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Dog Man Blues

Charlie Parr
Charlie Parr

“The problem with genres is you don’t get to pick,” Minnesota musician Charlie Parr tells me over the phone from his favorite Eugene café. He doesn’t play Eugene for a few days yet, but he’s pit-stopped here for lunch on his way to California. “They just assign you one,” he says. 

Parr’s talking about how his stuff often gets called blues music but he doesn’t like to be defined by that. “A lot of the music I really love comes from a time before categorization,” he explains. “That’s something that was done by record labels and radio stations in the ’20s, and a lot of the music I really love comes from right around that era.” 

Parr’s touring in advance of his new album, Dog, released Sept. 8 on Red House Records. The album’s advance single, also called “Dog,” is a deceivingly simple acoustic-blues meditation on the meaning of soul, inspired by long walks with Parr’s dog during a period of deep depression leading to the recording of his latest record.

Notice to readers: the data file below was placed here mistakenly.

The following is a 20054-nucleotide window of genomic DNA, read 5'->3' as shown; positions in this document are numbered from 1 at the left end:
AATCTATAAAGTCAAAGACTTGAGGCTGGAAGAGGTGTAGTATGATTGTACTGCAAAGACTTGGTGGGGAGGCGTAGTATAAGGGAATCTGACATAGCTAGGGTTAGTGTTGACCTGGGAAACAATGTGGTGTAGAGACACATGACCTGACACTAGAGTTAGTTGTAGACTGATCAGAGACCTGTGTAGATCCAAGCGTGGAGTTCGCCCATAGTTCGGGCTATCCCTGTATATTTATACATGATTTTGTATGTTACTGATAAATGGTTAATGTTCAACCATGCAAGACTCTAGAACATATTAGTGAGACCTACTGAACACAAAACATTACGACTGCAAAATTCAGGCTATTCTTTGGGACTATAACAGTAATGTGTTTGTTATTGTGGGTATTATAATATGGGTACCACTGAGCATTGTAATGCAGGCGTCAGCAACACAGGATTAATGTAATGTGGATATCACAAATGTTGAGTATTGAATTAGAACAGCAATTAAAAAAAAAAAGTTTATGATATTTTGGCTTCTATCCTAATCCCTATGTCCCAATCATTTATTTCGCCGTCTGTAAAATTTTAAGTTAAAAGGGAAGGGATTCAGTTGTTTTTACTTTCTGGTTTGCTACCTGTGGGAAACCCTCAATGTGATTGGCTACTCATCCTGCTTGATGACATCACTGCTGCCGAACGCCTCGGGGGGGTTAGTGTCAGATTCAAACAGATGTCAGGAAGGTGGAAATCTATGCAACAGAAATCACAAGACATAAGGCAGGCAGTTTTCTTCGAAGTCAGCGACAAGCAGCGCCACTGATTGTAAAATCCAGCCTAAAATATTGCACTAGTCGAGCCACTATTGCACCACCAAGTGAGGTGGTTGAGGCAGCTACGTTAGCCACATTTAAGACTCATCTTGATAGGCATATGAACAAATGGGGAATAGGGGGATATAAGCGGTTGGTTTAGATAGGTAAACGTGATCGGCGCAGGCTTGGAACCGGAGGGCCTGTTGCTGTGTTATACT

Parr says writing Dog helped him through that difficult time. “It’s cathartic,” he explains. “Music is a thing in itself. I don’t really think it’s a means to something else. But it sure helped me a lot.” 

From the song “Dog,” Parr sings over solo country-blues-style slide guitar: “How can you look me in the eyes and tell me no/ A soul is a soul is a soul is a soul.”

I ask Parr why humans are so human-centric, denying — even in dogs, some of our most-beloved companions — the virtue of having a soul all their own. 

“We’re not even just human-centric,” Parr claims. “When we’re on the freeway I don’t think a lot of people are even thinking of a soul in another car going by. It’s a pretty deep, dark well.” 

Charlie Parr plays 9 pm Sunday, July 23, at Hi-Fi Music Hall Lounge; $10 door, 21-plus. — Will Kennedy